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Incline plane, two masses, a pulley

  1. Sep 10, 2009 #1
    1. The problem statement, all variables and given/known data
    A string through an ideal pulley connects two blocks, one (mass=2m) is on an inclined plane with angle theta to horizontal and coefficient of kinetic friction mu. The other block (mass=m) hangs off the pulley on the high side of the inclined plane.

    (looks like this, except no acceleration and the block on the plane is twice the mass of the hanging block:

    Find the angle theta that allows the mass to move at a constant speed.

    2. Relevant equations
    First, I'm not even sure which direction the blocks will move, and I'm not going to figure it out but I suspect they can move at a constant velocity either way if we vary theta and mu. For now I'll assume that the 2m mass will move down the plane towards the earth. If that's wrong a the friction sign will be changed but the same idea here.

    for the 2m mass, with +x along the plane pointing down, and y perpendicular pointing up :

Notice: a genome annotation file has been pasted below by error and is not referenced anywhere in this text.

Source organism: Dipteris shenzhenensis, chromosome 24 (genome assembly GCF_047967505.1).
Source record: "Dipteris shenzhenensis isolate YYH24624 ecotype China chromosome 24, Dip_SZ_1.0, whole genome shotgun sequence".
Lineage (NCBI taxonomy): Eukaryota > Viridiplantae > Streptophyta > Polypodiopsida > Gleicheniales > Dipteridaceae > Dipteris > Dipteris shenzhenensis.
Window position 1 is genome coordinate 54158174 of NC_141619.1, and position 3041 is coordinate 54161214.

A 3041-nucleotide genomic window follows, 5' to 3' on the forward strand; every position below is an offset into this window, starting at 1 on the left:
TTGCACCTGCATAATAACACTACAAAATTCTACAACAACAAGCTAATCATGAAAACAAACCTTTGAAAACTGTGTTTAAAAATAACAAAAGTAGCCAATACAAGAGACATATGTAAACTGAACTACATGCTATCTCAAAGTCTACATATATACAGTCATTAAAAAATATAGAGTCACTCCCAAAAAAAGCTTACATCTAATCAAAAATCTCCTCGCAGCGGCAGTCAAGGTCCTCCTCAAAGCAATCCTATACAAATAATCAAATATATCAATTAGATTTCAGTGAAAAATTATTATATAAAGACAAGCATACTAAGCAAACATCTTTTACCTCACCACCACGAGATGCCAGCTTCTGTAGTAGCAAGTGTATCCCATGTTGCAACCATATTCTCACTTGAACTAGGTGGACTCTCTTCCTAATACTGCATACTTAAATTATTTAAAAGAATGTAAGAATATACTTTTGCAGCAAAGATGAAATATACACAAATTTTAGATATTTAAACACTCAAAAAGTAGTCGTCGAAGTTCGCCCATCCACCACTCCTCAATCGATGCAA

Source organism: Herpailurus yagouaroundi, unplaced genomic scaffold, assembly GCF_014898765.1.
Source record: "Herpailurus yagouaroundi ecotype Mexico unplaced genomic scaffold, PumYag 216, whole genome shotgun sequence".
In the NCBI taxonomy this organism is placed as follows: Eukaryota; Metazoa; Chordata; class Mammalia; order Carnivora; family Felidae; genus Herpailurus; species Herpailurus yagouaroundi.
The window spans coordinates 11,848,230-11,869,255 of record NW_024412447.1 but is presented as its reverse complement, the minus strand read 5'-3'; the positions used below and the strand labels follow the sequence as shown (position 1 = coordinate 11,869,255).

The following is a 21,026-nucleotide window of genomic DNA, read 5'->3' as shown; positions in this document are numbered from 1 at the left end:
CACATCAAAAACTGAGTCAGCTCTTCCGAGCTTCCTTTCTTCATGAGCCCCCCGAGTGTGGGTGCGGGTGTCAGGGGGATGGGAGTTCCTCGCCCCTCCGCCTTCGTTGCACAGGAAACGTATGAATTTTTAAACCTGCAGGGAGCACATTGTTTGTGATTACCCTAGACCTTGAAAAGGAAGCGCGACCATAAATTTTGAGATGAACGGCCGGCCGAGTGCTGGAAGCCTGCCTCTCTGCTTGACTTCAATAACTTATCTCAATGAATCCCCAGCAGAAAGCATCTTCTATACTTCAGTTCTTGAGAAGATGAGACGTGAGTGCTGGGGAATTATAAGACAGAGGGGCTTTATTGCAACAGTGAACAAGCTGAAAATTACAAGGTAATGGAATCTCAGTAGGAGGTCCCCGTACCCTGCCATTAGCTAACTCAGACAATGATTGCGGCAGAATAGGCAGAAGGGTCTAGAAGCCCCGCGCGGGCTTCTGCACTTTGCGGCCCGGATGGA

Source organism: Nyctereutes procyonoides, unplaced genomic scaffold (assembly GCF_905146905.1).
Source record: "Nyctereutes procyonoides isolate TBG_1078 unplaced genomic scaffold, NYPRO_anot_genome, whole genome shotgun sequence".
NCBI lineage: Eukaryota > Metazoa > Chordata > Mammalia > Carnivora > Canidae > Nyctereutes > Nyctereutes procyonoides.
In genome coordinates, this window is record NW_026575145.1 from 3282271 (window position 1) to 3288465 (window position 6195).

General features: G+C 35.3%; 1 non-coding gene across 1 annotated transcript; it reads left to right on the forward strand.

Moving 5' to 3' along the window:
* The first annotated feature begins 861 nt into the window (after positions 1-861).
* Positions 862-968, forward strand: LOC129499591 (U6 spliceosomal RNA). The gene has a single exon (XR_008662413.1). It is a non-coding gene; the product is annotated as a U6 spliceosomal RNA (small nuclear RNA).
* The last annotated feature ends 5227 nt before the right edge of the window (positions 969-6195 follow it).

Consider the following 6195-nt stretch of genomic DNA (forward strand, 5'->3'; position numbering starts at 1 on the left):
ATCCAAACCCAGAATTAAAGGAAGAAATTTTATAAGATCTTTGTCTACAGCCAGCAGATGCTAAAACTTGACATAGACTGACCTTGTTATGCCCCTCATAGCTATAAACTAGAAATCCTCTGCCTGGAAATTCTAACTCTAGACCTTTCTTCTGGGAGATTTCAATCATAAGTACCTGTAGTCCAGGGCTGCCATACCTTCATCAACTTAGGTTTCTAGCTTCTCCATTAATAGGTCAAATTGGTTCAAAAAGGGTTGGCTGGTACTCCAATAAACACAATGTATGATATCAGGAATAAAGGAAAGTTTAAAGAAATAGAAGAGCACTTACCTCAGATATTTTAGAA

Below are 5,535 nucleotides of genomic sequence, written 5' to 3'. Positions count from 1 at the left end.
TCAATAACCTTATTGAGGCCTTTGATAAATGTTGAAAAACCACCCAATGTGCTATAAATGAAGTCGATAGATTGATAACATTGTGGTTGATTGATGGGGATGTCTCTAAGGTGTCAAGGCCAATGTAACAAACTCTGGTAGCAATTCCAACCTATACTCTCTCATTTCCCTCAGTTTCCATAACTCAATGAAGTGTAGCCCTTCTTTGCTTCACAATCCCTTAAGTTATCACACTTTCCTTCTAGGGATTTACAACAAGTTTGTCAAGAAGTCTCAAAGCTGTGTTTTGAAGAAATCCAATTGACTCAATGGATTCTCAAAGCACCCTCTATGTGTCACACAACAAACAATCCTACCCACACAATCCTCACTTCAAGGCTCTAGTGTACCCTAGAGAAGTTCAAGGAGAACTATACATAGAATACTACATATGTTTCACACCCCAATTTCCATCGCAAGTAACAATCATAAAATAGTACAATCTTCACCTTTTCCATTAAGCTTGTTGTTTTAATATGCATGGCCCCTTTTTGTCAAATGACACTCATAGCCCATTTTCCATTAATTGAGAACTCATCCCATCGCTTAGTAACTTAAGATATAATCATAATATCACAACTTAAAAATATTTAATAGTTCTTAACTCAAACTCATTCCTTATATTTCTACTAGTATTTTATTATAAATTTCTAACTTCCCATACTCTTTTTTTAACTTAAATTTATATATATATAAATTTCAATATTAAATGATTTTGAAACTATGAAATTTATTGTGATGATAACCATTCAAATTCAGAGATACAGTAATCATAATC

[tex]\sum F_{2mx}=F_{gravityx}-F_{frictionx}-T[/tex]
    [tex]\sum F_{2mx}=2mg sin \theta-(\mu)(2mg cos \theta)-T [/tex]

    [tex]\sum F_{2my}=N-F_{gravityy} [/tex]
    [tex]\sum F_{2my}=N-2mg cos \theta [/tex]

    for the m mass, with +y in the up direction:
    [tex]\sum F_{my}= T-F_{gravity}[/tex]
    [tex]\sum F_{my}= T-mg[/tex]

    3. The attempt at a solution
    At a constant velocity, neither block is accelerating, so a=0

    I believe all I need to do is focus on one mass, I'll try block on the plane (mass=2m) with the x direction along the inclined plane.
    [tex]\sum F_{2mx}=2mg sin \theta-(\mu)(2mg cos \theta)-T=2m\ddot{x}=0 [/tex]

    Can I then assume T=mg from the hanging mass with no acceleration?

    [tex]2mg sin \theta-(\mu)(2mg cos \theta)-mg=2m\ddot{x}=0 [/tex]
    [tex]mg(2sin \theta-(\mu)(2cos \theta)-1)=0 [/tex]
    [tex]sin \theta-(\mu)(cos \theta)-\frac{1}{2}=0 [/tex]
    [tex]-(\mu)(cos \theta)=\frac{1}{2}-sin \theta [/tex]

    And then I'm kind of stuck and unsure I even set it up right.

    Last edited: Sep 10, 2009
  2. jcsd
  3. Sep 10, 2009 #2
    Is this your homework?
  4. Sep 10, 2009 #3
    yes, it's a problem from our book. Does that matter?

    I now think I set it up correctly and it's now just a math problem but I still can't get anywhere closer to the solution for theta.
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